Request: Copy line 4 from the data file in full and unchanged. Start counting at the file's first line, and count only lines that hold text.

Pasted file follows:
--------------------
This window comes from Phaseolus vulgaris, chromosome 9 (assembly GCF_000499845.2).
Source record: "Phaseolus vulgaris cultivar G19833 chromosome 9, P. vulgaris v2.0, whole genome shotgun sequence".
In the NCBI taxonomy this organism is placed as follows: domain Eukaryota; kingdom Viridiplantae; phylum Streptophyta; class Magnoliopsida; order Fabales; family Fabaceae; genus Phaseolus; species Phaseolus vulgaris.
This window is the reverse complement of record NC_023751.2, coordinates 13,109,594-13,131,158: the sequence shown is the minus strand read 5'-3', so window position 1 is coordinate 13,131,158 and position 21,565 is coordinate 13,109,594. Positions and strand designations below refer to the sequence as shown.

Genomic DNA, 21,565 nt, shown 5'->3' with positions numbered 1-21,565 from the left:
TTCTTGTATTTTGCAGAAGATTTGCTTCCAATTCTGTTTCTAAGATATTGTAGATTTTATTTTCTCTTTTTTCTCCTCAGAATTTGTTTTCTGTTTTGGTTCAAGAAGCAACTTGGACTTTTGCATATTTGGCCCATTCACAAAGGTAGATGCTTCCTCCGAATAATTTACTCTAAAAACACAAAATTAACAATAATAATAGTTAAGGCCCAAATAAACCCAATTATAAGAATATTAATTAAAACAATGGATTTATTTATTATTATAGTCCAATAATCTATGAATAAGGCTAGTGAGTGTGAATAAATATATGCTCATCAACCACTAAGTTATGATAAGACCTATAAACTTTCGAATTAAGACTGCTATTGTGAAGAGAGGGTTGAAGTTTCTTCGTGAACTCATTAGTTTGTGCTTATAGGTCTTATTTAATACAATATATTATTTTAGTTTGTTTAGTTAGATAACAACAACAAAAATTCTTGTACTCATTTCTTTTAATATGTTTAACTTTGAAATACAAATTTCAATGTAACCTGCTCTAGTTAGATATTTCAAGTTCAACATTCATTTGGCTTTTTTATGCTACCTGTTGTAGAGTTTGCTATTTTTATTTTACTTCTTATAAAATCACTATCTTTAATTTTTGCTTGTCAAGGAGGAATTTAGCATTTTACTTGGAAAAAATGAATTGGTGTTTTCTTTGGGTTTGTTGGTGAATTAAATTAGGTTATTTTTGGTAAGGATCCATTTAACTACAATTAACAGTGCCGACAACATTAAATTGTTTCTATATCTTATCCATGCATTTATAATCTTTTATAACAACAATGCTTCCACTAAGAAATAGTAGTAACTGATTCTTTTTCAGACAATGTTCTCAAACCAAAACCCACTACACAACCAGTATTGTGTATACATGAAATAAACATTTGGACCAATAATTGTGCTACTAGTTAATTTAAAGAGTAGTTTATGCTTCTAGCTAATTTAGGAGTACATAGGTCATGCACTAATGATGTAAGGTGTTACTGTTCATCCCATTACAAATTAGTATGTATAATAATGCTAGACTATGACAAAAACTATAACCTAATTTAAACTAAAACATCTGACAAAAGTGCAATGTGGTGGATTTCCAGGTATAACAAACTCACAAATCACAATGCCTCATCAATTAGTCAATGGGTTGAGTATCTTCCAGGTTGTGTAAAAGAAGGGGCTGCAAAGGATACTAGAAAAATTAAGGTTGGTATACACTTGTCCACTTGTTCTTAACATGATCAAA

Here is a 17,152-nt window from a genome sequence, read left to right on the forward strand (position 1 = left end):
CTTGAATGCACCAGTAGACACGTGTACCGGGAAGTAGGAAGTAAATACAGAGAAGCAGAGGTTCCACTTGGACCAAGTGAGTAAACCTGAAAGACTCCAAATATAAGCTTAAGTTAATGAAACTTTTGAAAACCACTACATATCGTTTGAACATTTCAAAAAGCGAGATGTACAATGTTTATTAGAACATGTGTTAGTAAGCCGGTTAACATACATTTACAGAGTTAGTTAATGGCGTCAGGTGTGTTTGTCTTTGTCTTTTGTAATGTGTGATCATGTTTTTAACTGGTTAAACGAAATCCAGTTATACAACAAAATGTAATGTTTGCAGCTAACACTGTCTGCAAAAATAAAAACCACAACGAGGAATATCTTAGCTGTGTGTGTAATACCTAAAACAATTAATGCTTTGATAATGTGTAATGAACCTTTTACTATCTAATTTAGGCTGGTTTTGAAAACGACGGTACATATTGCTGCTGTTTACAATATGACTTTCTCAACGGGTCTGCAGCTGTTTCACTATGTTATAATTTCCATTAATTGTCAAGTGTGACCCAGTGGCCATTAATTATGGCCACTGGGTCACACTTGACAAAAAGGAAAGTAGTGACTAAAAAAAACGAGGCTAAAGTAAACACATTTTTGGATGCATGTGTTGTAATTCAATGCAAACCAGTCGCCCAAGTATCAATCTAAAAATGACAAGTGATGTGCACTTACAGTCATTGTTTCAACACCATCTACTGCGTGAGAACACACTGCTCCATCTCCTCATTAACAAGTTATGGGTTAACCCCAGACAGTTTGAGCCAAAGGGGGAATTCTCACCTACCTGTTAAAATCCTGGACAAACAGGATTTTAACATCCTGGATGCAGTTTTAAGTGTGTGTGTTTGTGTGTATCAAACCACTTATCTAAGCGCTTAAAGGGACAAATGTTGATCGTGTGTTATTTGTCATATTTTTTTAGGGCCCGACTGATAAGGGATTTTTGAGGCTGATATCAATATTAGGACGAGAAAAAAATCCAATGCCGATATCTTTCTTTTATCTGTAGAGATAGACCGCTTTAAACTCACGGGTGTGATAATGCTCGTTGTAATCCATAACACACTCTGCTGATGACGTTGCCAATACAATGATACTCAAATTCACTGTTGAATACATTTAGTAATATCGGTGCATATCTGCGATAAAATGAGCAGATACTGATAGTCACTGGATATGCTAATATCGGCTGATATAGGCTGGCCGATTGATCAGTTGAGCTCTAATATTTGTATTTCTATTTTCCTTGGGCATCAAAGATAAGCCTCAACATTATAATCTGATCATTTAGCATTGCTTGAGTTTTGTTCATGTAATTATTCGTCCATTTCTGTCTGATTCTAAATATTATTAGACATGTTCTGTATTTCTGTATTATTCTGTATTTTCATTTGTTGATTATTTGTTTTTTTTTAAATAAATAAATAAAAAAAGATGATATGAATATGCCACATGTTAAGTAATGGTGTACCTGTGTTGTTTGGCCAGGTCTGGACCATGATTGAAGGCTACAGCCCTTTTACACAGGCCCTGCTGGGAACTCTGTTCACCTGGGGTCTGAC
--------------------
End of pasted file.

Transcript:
This window is the reverse complement of record NC_023751.2, coordinates 13,109,594-13,131,158: the sequence shown is the minus strand read 5'-3', so window position 1 is coordinate 13,131,158 and position 21,565 is coordinate 13,109,594. Positions and strand designations below refer to the sequence as shown.